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Last Updated: Monday, 12 November 2007, 08:09 GMT
Social networkers warned of risk
Page from Facebook
Users are being warned not to post personal details on their profiles
A quarter of the 11 million Britons who use social networking sites such as MySpace and Facebook may be leaving themselves open to identity fraud.

Get Safe Online, a government-backed campaign group, is warning against posting personal details online.

Its research also showed eight million people leave home wireless networks unprotected against intruders.

And more than half of the over-65s polled use a single password for every website they visit, the group said.

The group is advising older internet users to change their passwords more often.

'Rich pickings'

Tony Neate, managing director of GetSafeOnline.org, said a date of birth and address details were enough for someone to set up a credit card in another name.

"Although some of these details may seem harmless, they actually provide rich pickings for criminals," he said.

Man surfing in a park
People need to take care when using public wi-fi

Cabinet Office minister Gillian Merron said the risks can be easily fixed and did not mean people should stop using social networking sites, and wireless networks.

The poll of 2,000 adults also showed that nearly 30% admitted searching for former girlfriends and boyfriends on the sites, and almost one in three used them to find out about their boss, colleagues or a job candidate.

The survey also found 13% of social networkers had posted information about or photos of other people without their consent.

While 80% of people now have firewalls, anti-virus and anti-spyware products installed on their PCs, the usage of wireless networks is far more lax.

At part of the campaign, Get Safe Online and the Serious Organised Crime Agency demonstrated how easy it was to break into an unsecured wireless network.

High profile cases

It showed that not only was it easy to freeload on an unsecured network but also to hack into it and 'steal' potentially valuable information.

SECURING WIRELESS NETWORKS
Refer to the documentation that came with your hardware to find out how to protect the machine
Set up encryption to prevent eavesdropping
Make sure that every machine on the network has a firewall
Use public access points with care
Switch off SSID broadcast - this is the name of your wireless network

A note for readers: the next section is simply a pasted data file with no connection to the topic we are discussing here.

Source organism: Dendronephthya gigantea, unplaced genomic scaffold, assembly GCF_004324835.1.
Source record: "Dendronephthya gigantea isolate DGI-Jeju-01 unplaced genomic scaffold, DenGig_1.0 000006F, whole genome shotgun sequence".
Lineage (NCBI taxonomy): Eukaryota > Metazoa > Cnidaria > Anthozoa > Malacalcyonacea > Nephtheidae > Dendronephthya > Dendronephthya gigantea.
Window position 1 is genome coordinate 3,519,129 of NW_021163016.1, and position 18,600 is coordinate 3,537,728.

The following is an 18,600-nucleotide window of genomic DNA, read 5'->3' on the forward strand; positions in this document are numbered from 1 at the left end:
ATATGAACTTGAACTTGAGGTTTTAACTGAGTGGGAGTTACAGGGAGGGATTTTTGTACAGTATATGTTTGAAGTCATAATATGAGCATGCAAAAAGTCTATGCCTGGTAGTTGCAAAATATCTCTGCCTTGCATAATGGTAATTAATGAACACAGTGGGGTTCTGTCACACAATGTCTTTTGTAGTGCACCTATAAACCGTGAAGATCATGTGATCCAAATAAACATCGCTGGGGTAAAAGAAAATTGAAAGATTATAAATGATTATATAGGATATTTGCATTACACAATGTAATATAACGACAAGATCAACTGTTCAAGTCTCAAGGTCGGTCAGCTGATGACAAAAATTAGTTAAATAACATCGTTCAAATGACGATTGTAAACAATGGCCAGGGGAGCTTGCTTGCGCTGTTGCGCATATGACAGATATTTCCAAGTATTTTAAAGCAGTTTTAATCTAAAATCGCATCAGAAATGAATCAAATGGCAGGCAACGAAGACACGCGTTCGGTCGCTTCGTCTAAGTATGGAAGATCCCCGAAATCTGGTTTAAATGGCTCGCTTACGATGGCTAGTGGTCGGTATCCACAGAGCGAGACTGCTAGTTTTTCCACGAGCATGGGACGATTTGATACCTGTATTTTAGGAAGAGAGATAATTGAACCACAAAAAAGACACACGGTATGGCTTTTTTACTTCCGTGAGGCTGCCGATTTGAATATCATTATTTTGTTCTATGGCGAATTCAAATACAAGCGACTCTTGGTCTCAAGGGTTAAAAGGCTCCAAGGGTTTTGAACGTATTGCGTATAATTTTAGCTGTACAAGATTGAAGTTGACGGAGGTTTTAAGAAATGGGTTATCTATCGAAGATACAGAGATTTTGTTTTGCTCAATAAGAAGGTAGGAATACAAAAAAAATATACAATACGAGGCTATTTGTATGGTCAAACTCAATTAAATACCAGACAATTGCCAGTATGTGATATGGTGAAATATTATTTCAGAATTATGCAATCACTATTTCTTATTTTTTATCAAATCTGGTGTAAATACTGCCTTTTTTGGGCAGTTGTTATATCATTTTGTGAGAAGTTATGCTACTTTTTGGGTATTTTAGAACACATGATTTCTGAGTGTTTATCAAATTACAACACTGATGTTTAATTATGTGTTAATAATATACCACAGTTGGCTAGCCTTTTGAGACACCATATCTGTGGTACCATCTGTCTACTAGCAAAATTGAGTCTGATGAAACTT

Use a unique, obscure password to access the wireless network
Restrict access to the machines you want to access the network by using its MAC address

A SOCA officer, taking part in the mocked-up demonstration for the BBC, took just a quarter of an hour to access and "steal" passwords and other personal information from a nearby laptop.

According to a survey conducted by the government and SOCA-backed Get Safe Online campaign, over 7.8 million people in the UK have left their internet access open for anyone to use.

"It took just 15 minutes to break into the network but it would take less than that to make the machine safe," said Tony Neate, managing director of the Get Safe Online campaign.

There have been several high profile cases this year of individuals piggybacking on other people's unsecured wireless connections.

Such freeloading is generally harmless and invisible to the user, unless the person stealing it is using large amounts of bandwidth which will noticeably slow the network down.

Stealing passwords

The mocked up SOCA demonstration showed that anyone with a wireless-enabled laptop could scan for unsecured networks and, if one was found, use it to surf the internet and send emails at someone else's expense.

The demonstration also showed that it only takes a limited amount of technical know-how to take the free usage of someone else's network to a different level.

"I am running a tool which is freely available from the internet which will scan the computer to see if it is vulnerable to any exploitation," explained the SOCA officer, who was only known as Stuart.

"A red X on the screen shows that a Microsoft patch for a known vulnerability [in this case, the Sasser worm] hasn't been applied so now I just need to use this information with another program - also freely available - which will allow me to input commands and gain control of the machine," he said.

In this particular demonstration, Stuart was able to access the victim's My Documents' folder which contained a document listing passwords for banking, e-mail accounts and social networking sites.

A Get Safe Online campaign earlier in the year found that 12% of the UK's net users had experienced online fraud during 2006 with an average loss of 875.

As part of this week's campaign the Get Safe Online team will be travelling around the country offering advice on how to stay safe and secure when using the internet.

VIDEO AND AUDIO NEWS
How unprotected computers can be hacked



SEE ALSO
The etiquette of networking
06 Jun 07 |  Technology
Too old for networking?
25 May 07 |  Technology
Hyper-connected generation rises
09 May 07 |  Technology
Q&A: Wi-fi explained
08 Mar 06 |  Technology

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